One problem is that the more you avoid something, the more the fear around it increases. It’s as if your “emotional brain” draws conclusions from your behaviour: “She’s avoiding this situation all the time, so it must be genuinely dangerous. So I’ll ramp up her fear of this situation even more to make sure she won’t go near it.”

On the other hand, people can switch off their fear around stuff they should fear simply because they have made themselves go towards it. I’m thinking of the old-time circus lion-tamer calmly putting his head in a lion’s mouth, and of those perennial favourites, the human cannonballs, getting themselves fired from a cannon. Not hobbies I’d recommend. The point is that even dangerous acts like these can start to feel “normal” to your emotional brain if you voluntarily and repeatedly do them (the “emotional brain” concludes “This must be safe, else why are we doing it?”).

So yes, we avoid what we fear, but we can also come to fear something just because we avoid it so much.

A number of approaches have been tried over the centuries to overcome the difficulties this presents. None are as successful as hypnotic therapy. Consider, for instance, what happens with “exposure therapy” and “cognitive therapy” in the context of dealing with fears like shyness and social anxiety.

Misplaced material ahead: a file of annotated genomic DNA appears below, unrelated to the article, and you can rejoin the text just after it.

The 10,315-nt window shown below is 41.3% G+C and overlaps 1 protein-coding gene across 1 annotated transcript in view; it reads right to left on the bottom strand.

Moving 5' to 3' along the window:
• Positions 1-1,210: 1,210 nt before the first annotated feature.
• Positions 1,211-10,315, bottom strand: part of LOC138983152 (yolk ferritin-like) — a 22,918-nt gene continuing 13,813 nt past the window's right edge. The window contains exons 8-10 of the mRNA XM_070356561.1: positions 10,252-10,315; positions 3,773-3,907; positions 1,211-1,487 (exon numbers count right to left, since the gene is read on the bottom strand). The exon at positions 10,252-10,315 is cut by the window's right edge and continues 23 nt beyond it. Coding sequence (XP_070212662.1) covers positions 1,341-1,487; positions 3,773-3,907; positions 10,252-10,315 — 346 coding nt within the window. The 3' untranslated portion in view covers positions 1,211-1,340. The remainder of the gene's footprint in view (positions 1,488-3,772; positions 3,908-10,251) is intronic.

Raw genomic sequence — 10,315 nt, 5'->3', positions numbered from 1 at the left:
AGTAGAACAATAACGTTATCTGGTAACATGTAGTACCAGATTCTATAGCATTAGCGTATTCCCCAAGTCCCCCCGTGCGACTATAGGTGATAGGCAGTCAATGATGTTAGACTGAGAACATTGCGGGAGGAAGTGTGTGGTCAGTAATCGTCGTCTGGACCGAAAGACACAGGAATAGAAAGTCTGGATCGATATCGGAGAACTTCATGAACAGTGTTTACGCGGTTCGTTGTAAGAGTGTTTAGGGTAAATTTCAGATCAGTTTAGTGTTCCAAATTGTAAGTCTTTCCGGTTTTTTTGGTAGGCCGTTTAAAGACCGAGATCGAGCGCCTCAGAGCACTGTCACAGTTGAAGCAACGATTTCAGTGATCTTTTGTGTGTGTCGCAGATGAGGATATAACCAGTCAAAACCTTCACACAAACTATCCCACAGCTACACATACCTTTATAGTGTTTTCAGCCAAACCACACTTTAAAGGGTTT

Exposure therapy: A step too far?

The understanding that emotions are physical drivers away from or towards something is extensively used in exposure therapy. (1) This approach typically has you gradually having more and more contact with what scares you. So the spider phobic might on week one see a drawing of a spider, on week two see a photo of a spider, on week three see a toy spider, on week four touch the toy spider, week five has them seeing a movie of a spider and week six an actual live spider. This can be very effective if the person can be induced to remain calm through the gradual exposure (sometimes known as “systematic desensitisation”). (It would be easier and faster to use hypnosis and the rewind technique.)

The idea is that spiders need to start to feel a “normal” part of experience, and this is done through forcing oneself to go towards rather than away from; classic behavioural therapy, and probably what the lion-tamer did to get the nerve he needed…

Another kind of exposure therapy takes a less gradual approach and is known as “flooding”. Yikes! This might see the spider phobic being put straight in a room full of spiders, with the idea that fully experiencing your worst fear – and surviving it – will put an end to that fear.

So does it work?

Therapy for the therapy

Yes, it can work – provided the person undergoing the therapy is taught to relax deeply. But (you knew there was a “but”) I can’t tell you how many clients I’ve had to treat to help them recover from the effects of this kind of therapy when it’s gone wrong. These are the ones who didn’t get better, the ones who couldn’t get past the photo of the spider on week two, the ones who were deeply traumatised by being thrown in at the deep end of having to speak in front of a hundred people when they were still chronically shy.

There has to be, and fortunately is, another way.

The beauty of hypnosis when treating fears